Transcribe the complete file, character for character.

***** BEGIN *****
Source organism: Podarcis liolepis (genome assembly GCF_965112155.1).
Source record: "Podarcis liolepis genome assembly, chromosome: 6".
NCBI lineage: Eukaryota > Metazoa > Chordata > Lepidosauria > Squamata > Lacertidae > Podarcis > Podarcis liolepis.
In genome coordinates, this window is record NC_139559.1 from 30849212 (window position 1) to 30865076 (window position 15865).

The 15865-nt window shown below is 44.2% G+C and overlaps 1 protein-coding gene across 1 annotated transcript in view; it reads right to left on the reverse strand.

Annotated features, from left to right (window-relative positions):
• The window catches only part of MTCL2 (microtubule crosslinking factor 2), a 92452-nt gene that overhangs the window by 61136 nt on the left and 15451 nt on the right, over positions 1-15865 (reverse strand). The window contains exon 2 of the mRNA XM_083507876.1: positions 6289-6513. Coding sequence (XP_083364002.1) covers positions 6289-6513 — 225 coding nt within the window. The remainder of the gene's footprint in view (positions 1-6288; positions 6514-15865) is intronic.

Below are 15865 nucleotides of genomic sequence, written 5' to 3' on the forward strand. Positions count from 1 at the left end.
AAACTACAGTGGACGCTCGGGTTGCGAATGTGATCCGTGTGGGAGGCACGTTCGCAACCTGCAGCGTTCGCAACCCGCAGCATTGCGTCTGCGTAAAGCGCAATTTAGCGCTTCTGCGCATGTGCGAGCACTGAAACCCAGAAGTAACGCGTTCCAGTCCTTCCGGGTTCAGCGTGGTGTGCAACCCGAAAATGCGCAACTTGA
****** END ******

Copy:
Source organism: Podarcis liolepis (genome assembly GCF_965112155.1).
Source record: "Podarcis liolepis genome assembly, chromosome: 6".
NCBI lineage: Eukaryota > Metazoa > Chordata > Lepidosauria > Squamata > Lacertidae > Podarcis > Podarcis liolepis.
In genome coordinates, this window is record NC_139559.1 from 30849212 (window position 1) to 30865076 (window position 15865).

The 15865-nt window shown below is 44.2% G+C and overlaps 1 protein-coding gene across 1 annotated transcript in view; it reads right to left on the reverse strand.

Annotated features, from left to right (window-relative positions):
• The window catches only part of MTCL2 (microtubule crosslinking factor 2), a 92452-nt gene that overhangs the window by 61136 nt on the left and 15451 nt on the right, over positions 1-15865 (reverse strand). The window contains exon 2 of the mRNA XM_083507876.1: positions 6289-6513. Coding sequence (XP_083364002.1) covers positions 6289-6513 — 225 coding nt within the window. The remainder of the gene's footprint in view (positions 1-6288; positions 6514-15865) is intronic.

Below are 15865 nucleotides of genomic sequence, written 5' to 3' on the forward strand. Positions count from 1 at the left end.
AAACTACAGTGGACGCTCGGGTTGCGAATGTGATCCGTGTGGGAGGCACGTTCGCAACCTGCAGCGTTCGCAACCCGCAGCATTGCGTCTGCGTAAAGCGCAATTTAGCGCTTCTGCGCATGTGCGAGCACTGAAACCCAGAAGTAACGCGTTCCAGTCCTTCCGGGTTCAGCGTGGTGTGCAACCCGAAAATGCGCAACTTGA